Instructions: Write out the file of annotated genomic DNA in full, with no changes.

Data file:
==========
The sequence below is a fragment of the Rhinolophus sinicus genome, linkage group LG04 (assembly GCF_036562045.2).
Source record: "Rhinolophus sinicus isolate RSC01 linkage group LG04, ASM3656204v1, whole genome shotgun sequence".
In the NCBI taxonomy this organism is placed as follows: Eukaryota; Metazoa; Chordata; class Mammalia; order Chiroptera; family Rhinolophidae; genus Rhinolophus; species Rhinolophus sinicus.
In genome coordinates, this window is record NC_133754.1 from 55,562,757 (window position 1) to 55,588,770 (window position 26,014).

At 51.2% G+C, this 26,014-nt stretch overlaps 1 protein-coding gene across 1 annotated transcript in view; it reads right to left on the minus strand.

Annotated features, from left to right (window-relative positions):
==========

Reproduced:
The sequence below is a fragment of the Rhinolophus sinicus genome, linkage group LG04 (assembly GCF_036562045.2).
Source record: "Rhinolophus sinicus isolate RSC01 linkage group LG04, ASM3656204v1, whole genome shotgun sequence".
In the NCBI taxonomy this organism is placed as follows: Eukaryota; Metazoa; Chordata; class Mammalia; order Chiroptera; family Rhinolophidae; genus Rhinolophus; species Rhinolophus sinicus.
In genome coordinates, this window is record NC_133754.1 from 55,562,757 (window position 1) to 55,588,770 (window position 26,014).

At 51.2% G+C, this 26,014-nt stretch overlaps 1 protein-coding gene across 1 annotated transcript in view; it reads right to left on the minus strand.

Annotated features, from left to right (window-relative positions):